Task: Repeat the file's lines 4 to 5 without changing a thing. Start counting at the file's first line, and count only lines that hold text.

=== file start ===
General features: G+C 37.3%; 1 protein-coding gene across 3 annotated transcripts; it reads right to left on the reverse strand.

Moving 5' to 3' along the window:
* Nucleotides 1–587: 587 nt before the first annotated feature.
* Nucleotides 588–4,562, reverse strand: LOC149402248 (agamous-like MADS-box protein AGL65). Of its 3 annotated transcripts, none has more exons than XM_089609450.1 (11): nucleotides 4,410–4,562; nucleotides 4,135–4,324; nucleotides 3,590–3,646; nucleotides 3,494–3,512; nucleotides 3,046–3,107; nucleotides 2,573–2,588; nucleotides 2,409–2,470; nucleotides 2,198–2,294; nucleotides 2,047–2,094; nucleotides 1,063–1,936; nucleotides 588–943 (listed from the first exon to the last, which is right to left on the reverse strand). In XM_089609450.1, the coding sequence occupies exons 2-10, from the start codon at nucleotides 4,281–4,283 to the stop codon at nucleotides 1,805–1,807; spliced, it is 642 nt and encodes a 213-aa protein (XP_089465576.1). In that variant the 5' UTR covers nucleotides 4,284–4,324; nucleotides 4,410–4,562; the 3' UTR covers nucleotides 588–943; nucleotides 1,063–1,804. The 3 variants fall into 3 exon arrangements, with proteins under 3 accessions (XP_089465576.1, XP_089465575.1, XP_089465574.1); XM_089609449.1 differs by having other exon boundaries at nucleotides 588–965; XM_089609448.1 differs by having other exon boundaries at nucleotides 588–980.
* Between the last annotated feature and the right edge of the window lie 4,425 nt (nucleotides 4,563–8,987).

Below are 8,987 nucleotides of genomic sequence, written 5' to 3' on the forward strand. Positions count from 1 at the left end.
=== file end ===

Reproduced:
* Nucleotides 588–4,562, reverse strand: LOC149402248 (agamous-like MADS-box protein AGL65). Of its 3 annotated transcripts, none has more exons than XM_089609450.1 (11): nucleotides 4,410–4,562; nucleotides 4,135–4,324; nucleotides 3,590–3,646; nucleotides 3,494–3,512; nucleotides 3,046–3,107; nucleotides 2,573–2,588; nucleotides 2,409–2,470; nucleotides 2,198–2,294; nucleotides 2,047–2,094; nucleotides 1,063–1,936; nucleotides 588–943 (listed from the first exon to the last, which is right to left on the reverse strand). In XM_089609450.1, the coding sequence occupies exons 2-10, from the start codon at nucleotides 4,281–4,283 to the stop codon at nucleotides 1,805–1,807; spliced, it is 642 nt and encodes a 213-aa protein (XP_089465576.1). In that variant the 5' UTR covers nucleotides 4,284–4,324; nucleotides 4,410–4,562; the 3' UTR covers nucleotides 588–943; nucleotides 1,063–1,804. The 3 variants fall into 3 exon arrangements, with proteins under 3 accessions (XP_089465576.1, XP_089465575.1, XP_089465574.1); XM_089609449.1 differs by having other exon boundaries at nucleotides 588–965; XM_089609448.1 differs by having other exon boundaries at nucleotides 588–980.
* Between the last annotated feature and the right edge of the window lie 4,425 nt (nucleotides 4,563–8,987).